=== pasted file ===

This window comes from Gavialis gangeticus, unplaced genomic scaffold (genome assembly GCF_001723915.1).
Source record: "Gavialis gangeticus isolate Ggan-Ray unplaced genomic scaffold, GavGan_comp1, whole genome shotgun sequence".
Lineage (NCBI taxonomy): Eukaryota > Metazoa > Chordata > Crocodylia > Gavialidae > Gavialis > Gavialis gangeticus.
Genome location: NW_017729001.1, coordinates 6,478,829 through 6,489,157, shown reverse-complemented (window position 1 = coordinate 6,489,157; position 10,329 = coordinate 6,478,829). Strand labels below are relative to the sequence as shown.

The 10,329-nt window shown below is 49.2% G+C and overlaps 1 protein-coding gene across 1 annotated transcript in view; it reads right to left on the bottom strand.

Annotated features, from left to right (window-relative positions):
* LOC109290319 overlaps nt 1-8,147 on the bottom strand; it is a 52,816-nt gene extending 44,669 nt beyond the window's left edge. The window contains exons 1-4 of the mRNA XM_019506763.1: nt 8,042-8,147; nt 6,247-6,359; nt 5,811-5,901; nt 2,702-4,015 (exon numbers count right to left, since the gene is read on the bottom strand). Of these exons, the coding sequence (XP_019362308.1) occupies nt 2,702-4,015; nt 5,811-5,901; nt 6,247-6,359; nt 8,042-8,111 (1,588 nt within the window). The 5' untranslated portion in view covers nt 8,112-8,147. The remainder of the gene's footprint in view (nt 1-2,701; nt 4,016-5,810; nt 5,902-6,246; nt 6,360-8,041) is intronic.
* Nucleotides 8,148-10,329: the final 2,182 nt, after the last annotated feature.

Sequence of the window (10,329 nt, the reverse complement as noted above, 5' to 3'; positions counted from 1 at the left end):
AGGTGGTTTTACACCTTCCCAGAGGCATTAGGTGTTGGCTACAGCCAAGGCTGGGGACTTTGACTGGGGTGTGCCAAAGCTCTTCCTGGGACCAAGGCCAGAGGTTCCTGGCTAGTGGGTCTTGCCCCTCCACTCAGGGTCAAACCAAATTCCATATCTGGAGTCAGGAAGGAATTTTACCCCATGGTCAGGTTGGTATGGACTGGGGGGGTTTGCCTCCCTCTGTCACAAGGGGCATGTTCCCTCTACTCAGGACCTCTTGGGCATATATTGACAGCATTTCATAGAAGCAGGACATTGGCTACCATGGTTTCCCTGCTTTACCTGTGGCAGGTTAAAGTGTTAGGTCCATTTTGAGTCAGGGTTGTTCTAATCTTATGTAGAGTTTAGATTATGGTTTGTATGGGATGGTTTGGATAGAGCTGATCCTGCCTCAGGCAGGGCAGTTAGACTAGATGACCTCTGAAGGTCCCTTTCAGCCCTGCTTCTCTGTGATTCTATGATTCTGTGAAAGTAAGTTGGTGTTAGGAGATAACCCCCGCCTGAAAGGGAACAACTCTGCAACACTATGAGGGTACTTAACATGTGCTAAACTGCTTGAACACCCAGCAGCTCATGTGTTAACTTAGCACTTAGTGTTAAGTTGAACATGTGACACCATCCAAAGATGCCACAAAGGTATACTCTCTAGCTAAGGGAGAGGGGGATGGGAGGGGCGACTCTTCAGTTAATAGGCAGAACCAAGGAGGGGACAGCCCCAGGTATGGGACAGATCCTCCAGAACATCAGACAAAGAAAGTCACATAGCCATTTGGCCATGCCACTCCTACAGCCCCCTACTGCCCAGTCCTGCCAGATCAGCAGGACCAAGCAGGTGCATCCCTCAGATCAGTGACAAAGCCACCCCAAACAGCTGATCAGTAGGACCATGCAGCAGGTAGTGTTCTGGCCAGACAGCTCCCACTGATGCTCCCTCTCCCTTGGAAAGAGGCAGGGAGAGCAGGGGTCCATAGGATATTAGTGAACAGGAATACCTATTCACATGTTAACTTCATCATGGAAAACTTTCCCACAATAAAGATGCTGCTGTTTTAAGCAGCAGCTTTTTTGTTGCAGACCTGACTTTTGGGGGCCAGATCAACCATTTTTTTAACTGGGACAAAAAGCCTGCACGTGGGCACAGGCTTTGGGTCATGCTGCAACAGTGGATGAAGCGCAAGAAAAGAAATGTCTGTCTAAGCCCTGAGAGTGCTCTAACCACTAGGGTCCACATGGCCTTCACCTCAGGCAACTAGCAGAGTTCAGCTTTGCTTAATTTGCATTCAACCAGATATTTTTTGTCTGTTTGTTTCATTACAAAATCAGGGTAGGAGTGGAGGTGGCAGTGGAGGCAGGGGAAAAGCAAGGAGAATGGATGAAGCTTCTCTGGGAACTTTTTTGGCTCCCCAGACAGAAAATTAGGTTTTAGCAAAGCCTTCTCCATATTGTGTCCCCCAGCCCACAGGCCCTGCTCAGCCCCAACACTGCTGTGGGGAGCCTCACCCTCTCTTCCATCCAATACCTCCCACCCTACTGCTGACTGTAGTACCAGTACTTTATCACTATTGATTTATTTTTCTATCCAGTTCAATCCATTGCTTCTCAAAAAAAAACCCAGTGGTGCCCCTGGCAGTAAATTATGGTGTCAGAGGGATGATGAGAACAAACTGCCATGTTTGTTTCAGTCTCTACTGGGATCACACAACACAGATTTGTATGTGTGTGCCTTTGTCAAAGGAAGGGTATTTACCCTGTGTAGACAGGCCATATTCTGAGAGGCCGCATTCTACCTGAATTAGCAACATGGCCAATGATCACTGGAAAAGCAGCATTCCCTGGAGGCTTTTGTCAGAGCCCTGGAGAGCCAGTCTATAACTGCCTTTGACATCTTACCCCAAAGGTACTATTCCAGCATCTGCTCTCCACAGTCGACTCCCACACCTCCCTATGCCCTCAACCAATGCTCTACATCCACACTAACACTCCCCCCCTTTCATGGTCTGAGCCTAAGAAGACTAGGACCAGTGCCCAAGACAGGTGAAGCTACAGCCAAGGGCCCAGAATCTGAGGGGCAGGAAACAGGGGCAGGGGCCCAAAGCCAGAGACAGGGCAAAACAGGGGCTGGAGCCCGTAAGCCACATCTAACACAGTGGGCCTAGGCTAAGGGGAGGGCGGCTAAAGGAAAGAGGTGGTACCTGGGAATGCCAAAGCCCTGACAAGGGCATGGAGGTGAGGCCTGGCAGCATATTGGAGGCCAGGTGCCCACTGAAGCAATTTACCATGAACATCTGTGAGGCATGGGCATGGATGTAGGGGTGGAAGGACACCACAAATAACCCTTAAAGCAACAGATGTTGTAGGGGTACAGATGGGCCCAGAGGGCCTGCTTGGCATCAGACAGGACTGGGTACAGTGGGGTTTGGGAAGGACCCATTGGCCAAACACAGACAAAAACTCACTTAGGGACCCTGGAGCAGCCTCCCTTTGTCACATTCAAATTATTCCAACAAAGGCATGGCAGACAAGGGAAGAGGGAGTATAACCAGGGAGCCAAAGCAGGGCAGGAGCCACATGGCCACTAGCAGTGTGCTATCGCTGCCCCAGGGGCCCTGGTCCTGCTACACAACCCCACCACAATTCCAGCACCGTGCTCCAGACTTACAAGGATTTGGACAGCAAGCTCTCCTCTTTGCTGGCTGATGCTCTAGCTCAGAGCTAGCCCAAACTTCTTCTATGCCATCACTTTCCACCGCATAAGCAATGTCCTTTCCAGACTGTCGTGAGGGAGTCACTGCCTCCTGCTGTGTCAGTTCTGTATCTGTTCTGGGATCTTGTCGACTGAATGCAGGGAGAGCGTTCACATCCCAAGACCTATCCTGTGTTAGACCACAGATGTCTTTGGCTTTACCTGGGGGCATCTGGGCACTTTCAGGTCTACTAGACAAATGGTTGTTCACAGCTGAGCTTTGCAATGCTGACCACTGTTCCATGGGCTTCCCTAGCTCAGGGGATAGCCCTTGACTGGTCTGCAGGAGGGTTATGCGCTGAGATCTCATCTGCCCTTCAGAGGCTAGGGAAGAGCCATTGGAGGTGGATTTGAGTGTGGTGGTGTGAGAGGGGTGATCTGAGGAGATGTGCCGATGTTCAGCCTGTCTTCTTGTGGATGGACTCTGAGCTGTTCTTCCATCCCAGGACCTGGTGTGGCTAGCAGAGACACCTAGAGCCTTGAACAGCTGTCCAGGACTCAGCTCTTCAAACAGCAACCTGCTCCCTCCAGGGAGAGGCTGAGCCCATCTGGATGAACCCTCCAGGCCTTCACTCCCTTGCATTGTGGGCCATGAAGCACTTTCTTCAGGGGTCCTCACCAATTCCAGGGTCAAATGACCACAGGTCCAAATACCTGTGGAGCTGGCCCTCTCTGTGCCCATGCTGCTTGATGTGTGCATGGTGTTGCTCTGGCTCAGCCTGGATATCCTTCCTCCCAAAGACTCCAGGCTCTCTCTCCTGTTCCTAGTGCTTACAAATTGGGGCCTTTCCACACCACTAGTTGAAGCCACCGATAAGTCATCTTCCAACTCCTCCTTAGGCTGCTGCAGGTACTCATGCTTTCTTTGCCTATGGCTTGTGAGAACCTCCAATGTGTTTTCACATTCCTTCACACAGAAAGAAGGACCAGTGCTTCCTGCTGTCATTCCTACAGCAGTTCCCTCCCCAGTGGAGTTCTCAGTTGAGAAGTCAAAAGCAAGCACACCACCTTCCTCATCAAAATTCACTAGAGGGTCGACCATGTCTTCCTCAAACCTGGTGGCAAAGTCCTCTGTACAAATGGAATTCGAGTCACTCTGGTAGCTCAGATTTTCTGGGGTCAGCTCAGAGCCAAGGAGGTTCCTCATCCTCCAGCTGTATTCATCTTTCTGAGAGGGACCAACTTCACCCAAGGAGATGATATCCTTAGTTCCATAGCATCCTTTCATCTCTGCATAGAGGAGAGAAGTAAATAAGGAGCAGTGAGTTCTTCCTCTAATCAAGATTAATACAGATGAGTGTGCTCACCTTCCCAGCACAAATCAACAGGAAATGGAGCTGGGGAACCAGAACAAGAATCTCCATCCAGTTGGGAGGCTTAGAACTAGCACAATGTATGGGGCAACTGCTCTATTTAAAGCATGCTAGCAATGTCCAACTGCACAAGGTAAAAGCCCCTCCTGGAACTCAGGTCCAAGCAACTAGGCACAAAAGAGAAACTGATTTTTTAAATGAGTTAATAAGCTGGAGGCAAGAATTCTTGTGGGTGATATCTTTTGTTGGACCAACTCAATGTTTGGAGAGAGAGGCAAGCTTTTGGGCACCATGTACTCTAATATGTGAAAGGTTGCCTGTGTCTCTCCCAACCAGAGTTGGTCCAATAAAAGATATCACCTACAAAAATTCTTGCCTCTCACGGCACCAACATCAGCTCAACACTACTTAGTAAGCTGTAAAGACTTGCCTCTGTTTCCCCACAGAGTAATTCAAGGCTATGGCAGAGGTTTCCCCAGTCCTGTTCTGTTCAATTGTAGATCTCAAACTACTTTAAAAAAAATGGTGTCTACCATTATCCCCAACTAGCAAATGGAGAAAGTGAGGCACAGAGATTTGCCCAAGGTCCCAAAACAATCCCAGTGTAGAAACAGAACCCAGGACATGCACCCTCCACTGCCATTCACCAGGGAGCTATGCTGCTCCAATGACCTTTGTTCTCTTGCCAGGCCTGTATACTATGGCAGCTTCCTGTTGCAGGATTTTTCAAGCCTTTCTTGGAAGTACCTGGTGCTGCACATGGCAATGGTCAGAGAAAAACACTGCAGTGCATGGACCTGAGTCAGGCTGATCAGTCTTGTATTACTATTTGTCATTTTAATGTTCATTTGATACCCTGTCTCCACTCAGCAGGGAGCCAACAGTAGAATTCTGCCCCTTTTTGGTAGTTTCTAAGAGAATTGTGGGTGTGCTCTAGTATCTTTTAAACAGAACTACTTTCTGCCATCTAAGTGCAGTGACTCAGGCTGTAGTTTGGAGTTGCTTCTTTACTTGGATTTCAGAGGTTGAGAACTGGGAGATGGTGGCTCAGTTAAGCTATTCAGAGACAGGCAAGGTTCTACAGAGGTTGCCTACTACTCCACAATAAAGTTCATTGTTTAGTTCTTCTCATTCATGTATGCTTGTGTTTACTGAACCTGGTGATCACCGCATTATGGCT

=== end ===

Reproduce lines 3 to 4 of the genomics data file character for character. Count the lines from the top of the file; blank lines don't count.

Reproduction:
Lineage (NCBI taxonomy): Eukaryota > Metazoa > Chordata > Crocodylia > Gavialidae > Gavialis > Gavialis gangeticus.
Genome location: NW_017729001.1, coordinates 6,478,829 through 6,489,157, shown reverse-complemented (window position 1 = coordinate 6,489,157; position 10,329 = coordinate 6,478,829). Strand labels below are relative to the sequence as shown.